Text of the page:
CTIA 2009: Ericsson Shows Off LTE Prototypes
The Swedish vendor -- one of the two major infrastructure vendors contracted to provide gear for the Verizon Wireless LTE network deployment -- has a prototype test terminal dubbed "Berta," a home router, and its RBS 6000 basestation on display. (See CTIA 2009: Verizon's CDMA-to-LTE Helper.)
Click the image below to see them all.
The Berta test terminal is more like a fat Internet tablet than a smartphone, but Keith Shank, director of the Ericsson Experience Center, puts it into perspective, saying he is happy to have something this size. "This is much better... with EDGE my test unit was a Winnebago, with UMTS it was a van."
And what's with the name? "It was built in Germany -- I think someone named it after their mother," says Shank.
The RBS 6000 basestation, meanwhile, is designed to let European carriers upgrade from a GSM-based 3G architecture. "Obviously, Verizon doesn't care about [that]," notes Shank. Verizon will be getting a "new design" version of the RBS 6000 as part of its LTE deployment as it migrates from its CDMA network, he adds.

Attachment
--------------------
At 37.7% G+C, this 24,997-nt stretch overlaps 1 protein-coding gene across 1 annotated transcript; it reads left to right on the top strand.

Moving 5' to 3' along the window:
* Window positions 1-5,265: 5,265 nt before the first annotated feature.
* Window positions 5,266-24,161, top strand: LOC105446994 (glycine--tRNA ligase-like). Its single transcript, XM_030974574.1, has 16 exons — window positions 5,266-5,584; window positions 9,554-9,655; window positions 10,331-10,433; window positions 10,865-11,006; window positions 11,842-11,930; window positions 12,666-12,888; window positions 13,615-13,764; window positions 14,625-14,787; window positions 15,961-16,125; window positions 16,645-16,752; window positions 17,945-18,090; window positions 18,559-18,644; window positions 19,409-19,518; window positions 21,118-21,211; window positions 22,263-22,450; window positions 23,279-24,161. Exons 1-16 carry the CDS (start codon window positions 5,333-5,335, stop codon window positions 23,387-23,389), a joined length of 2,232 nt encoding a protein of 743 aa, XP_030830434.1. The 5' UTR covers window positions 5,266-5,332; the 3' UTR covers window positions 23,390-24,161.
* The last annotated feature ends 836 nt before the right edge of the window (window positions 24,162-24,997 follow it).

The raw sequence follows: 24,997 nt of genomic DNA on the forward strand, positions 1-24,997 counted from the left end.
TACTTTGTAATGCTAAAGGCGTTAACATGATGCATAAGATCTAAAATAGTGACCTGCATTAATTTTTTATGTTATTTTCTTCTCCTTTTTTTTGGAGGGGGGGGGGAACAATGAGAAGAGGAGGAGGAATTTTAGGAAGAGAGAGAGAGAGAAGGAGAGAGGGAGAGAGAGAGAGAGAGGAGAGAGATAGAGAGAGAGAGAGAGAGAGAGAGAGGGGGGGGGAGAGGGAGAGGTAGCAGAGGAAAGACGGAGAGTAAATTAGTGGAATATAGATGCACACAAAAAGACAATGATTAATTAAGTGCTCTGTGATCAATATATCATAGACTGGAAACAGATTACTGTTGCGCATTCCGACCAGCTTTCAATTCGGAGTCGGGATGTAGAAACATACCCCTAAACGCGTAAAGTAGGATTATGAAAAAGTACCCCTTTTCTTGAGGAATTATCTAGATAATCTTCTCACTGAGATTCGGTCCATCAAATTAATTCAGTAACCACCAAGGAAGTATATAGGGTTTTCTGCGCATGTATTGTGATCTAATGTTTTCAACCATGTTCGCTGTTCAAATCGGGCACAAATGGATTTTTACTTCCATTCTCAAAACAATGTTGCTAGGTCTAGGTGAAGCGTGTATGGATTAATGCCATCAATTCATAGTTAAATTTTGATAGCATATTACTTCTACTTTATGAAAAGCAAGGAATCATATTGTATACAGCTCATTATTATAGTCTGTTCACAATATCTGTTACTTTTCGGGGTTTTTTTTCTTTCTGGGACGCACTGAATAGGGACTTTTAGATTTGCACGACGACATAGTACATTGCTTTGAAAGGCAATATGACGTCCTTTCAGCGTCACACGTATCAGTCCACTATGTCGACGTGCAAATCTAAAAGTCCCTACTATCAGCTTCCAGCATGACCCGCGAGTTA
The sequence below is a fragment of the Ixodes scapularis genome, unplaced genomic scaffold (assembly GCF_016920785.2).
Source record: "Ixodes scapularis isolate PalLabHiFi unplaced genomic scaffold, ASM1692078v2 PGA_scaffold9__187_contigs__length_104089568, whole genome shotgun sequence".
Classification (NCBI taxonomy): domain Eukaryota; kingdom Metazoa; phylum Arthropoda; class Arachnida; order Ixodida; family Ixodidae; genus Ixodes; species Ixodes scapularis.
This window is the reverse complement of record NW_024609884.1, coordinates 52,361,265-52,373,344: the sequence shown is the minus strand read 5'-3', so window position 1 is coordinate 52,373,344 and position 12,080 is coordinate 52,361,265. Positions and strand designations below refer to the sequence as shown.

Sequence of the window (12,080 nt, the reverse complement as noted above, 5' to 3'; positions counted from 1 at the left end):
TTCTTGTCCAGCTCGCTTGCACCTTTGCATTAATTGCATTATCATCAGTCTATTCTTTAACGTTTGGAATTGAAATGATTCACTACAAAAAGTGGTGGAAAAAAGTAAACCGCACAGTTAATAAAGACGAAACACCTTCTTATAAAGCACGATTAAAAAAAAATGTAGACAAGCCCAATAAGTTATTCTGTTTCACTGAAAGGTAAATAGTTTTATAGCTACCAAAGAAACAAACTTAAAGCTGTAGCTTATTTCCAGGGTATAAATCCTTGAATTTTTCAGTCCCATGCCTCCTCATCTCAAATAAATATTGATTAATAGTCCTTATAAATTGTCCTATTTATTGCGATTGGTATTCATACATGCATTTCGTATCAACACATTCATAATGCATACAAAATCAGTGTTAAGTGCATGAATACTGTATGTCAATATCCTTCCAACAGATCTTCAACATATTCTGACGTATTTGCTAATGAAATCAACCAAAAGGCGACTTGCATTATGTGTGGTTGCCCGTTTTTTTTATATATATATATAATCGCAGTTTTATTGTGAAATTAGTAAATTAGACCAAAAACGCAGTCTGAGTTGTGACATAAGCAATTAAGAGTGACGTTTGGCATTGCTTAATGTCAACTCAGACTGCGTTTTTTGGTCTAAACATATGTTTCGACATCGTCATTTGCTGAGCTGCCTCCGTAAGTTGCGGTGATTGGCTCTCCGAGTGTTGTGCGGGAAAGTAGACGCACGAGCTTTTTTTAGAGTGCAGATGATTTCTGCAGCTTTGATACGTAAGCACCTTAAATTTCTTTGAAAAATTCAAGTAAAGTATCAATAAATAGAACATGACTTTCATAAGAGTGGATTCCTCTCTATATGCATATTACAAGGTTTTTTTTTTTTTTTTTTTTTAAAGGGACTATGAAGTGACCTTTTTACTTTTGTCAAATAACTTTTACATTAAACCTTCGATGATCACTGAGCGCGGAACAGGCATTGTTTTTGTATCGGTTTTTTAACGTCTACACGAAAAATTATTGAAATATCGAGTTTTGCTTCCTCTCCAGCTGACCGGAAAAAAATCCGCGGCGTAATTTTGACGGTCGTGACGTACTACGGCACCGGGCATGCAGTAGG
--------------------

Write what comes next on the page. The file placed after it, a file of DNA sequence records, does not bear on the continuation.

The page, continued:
Ericsson wasn't actually running LTE over the air at the convention center, instead routing the protocol over cable. "The RF noise is just too much here."
That makes it hard to quantify the demonstration that showed downloads to the Berta device of "200 Megs in about 10 seconds." Shank says Ericsson has managed over-the-air speeds of up to 170 Mbit/s for LTE at its test sites.
Of course, all test networks tend to perform better than their real-world counterparts. This is simply because conditions are mostly optimal and the network isn't loaded down with multiple users.
But by way of contrast, one of the fastest real-world wireless services currently being offered in North America is over the High Speed Packet Access Plus (HSPA+) network from Rogers Wireless Communications Inc. (NYSE: RCN; Toronto: RCM). This has maximum download speeds of 14 Mbit/s, a rate Rogers can achieve because it "owns the fiber optic" links to backhaul traffic from their cellsites, according to Shank.
— Dan Jones, Site Editor, Unstrung